More pressing issues were at hand, though. With the Guardian and Ravager on his side, the rest of the spirits and elementals pledged grudging support, and the plan for the Seals could move forward. The locust-scorched lands were still expanding in all directions and had consumed all of lowland Lisalhan and much of the Xiroacen and Altaeran frontiers; even formerly-indifferent Yezad was becoming uneasy as the horde encroached on its outposts. Mage-volunteers poured in from there, from Gejara and from the refugees of Lisalhan.
The Guardian himself was a Yezadran elemental-blood named Jeronek the Stonehand, descended from a line of elementalists who had long ago discovered how to integrate the essence of earth into themselves. Though not friendly toward Kuthrallan, who after all had killed his former Ravager-partner, he took pains to protect the fallen wraith from any hostilities leveled toward him. He also did his best to intervene in any conflicts between the disparate mages, because as the Guardian he could drain their arcane energies away into the earth and force them to use words instead of spells.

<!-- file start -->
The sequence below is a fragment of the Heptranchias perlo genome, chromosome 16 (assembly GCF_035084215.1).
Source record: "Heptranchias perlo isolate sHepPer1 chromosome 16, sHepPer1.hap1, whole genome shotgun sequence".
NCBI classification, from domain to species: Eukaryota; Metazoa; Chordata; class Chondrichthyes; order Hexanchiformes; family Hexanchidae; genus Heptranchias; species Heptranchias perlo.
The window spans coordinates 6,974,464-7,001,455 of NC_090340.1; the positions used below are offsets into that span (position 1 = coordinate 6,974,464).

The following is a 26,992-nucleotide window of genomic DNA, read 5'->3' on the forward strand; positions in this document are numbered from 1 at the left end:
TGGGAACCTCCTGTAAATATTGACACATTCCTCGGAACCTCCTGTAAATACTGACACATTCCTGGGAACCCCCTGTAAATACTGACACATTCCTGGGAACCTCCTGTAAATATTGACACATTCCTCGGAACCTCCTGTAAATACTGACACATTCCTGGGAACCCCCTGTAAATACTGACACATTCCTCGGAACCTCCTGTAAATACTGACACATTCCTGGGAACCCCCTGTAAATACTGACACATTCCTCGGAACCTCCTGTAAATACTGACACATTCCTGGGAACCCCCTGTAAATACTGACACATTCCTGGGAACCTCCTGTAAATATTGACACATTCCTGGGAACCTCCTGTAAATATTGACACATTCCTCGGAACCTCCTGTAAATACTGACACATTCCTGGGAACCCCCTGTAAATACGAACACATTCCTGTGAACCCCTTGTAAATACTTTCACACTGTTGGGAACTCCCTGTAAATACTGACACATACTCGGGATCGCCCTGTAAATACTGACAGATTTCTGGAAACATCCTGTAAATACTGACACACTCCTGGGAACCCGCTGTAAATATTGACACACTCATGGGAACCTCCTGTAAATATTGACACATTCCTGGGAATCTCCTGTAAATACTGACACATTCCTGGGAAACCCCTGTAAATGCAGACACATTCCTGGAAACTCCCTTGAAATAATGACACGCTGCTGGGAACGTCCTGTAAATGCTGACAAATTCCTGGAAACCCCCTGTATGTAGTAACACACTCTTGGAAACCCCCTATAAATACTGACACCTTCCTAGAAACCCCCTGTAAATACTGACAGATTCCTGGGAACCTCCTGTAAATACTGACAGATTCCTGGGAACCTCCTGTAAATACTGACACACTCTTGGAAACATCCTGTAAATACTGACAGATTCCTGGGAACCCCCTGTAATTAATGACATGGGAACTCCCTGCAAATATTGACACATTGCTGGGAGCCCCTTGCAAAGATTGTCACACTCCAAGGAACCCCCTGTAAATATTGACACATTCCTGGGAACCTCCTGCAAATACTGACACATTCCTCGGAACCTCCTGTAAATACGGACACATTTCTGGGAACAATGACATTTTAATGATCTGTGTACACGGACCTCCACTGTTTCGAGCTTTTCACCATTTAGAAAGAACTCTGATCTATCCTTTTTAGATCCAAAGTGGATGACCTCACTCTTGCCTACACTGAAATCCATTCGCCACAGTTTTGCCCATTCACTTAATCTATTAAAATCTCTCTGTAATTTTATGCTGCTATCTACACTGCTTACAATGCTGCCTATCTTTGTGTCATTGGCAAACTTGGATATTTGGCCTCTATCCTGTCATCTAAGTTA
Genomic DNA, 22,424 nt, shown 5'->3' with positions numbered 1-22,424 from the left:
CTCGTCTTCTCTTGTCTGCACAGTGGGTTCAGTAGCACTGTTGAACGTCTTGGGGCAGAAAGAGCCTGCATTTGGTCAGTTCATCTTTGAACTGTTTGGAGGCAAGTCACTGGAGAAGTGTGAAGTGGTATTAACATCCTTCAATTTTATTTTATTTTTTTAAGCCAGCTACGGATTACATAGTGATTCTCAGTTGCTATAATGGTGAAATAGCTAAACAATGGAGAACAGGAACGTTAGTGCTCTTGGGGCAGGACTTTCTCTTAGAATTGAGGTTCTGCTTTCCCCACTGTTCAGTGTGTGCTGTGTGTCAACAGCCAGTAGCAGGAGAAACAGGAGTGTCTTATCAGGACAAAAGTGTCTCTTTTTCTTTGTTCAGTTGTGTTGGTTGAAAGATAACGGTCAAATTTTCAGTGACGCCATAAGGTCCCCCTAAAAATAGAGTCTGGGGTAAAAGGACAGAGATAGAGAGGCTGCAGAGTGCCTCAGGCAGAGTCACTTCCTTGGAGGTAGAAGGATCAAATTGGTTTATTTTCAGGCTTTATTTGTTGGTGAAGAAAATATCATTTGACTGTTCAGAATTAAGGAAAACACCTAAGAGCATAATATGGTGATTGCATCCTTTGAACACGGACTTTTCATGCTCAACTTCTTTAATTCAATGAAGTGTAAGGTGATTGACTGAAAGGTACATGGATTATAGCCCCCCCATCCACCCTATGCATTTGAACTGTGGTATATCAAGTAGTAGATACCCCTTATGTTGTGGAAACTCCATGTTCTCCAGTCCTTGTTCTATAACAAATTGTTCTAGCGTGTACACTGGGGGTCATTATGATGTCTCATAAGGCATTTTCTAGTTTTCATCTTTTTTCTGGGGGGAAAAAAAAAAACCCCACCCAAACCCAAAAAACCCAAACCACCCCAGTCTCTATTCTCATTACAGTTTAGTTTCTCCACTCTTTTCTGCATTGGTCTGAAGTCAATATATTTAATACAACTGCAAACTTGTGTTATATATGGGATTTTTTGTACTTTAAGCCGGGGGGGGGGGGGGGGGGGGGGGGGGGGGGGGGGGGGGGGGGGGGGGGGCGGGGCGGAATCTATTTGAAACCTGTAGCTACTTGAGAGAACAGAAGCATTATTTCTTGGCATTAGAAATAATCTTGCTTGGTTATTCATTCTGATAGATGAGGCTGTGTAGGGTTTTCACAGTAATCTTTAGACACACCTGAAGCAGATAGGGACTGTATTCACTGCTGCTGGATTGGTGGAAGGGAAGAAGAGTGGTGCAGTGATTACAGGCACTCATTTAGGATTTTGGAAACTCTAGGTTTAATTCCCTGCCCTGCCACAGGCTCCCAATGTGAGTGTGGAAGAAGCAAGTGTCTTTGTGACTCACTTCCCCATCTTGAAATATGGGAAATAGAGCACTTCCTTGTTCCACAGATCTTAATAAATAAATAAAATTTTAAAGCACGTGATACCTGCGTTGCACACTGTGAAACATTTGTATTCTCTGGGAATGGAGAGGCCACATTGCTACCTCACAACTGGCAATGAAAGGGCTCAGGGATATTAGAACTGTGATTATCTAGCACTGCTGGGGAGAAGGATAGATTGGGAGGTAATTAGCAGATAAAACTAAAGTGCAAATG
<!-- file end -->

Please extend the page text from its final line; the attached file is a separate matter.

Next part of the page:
Even with that, the gatherings to discuss the Seals were plagued by politics, religious arguments and the constant threat of a Daenivaran agent. Kuthrallan eventually divided the volunteers into twelve teams and met each individually to give them their Seal instructions—two teams per location. If one team was compromised, the other would have to perform the ritual. If both were, Kuthrallan would send a new team to the teleport-tracers he had tattooed onto all of the human volunteers.